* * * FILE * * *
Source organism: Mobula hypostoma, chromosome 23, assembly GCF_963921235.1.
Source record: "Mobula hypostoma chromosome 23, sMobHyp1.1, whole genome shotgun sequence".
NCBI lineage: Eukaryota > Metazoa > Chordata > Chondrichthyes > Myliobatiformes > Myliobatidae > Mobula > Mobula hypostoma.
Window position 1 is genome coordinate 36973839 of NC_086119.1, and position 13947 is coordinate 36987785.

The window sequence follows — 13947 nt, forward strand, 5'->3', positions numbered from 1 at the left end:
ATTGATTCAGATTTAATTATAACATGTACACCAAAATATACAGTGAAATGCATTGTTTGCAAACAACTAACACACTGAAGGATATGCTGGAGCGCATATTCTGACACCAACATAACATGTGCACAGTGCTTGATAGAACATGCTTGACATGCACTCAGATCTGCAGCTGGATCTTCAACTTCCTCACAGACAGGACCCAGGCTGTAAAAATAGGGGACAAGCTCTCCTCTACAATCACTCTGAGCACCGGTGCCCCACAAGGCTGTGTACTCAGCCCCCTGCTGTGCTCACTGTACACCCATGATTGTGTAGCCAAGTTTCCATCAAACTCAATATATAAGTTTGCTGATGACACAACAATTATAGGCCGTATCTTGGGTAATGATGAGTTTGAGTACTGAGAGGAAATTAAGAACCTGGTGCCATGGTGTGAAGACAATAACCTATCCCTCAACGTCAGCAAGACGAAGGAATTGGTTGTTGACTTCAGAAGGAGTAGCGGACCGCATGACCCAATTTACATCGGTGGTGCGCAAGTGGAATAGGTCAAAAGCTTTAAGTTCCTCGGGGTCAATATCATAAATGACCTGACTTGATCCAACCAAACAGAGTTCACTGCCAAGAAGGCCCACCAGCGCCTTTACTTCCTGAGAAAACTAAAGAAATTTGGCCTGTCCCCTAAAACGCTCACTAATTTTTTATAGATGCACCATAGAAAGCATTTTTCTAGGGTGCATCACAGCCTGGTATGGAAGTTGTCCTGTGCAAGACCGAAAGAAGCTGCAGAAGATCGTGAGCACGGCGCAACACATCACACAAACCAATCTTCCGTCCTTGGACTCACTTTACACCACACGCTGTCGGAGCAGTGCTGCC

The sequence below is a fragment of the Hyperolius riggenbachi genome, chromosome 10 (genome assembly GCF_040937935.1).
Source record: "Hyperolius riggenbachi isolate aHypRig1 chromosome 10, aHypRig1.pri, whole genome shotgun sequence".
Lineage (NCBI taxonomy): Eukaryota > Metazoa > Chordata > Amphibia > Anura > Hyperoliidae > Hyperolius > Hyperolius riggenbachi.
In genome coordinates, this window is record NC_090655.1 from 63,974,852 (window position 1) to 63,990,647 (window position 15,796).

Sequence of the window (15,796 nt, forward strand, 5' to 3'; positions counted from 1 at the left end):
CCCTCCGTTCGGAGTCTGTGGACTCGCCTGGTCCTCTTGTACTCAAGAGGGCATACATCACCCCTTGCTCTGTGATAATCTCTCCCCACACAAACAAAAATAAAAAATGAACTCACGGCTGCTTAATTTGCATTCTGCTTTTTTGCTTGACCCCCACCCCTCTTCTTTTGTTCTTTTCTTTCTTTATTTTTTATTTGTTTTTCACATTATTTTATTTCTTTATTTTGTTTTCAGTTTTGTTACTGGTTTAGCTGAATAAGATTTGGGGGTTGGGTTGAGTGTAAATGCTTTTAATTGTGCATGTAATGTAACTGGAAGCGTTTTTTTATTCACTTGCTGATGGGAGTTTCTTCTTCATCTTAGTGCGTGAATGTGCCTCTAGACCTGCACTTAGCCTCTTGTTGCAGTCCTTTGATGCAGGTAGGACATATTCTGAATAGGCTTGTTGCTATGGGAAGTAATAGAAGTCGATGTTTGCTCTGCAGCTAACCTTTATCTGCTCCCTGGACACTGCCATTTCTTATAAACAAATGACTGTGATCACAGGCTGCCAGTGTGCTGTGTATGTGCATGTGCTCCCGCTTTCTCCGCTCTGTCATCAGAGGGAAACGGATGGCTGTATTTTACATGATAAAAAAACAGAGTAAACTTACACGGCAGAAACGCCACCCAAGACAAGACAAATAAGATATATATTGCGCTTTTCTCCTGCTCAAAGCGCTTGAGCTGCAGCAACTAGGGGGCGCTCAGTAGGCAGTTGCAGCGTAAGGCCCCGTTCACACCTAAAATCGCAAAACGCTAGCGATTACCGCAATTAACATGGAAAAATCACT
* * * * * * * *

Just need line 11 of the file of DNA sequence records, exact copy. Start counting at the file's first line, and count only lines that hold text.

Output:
Sequence of the window (15,796 nt, forward strand, 5' to 3'; positions counted from 1 at the left end):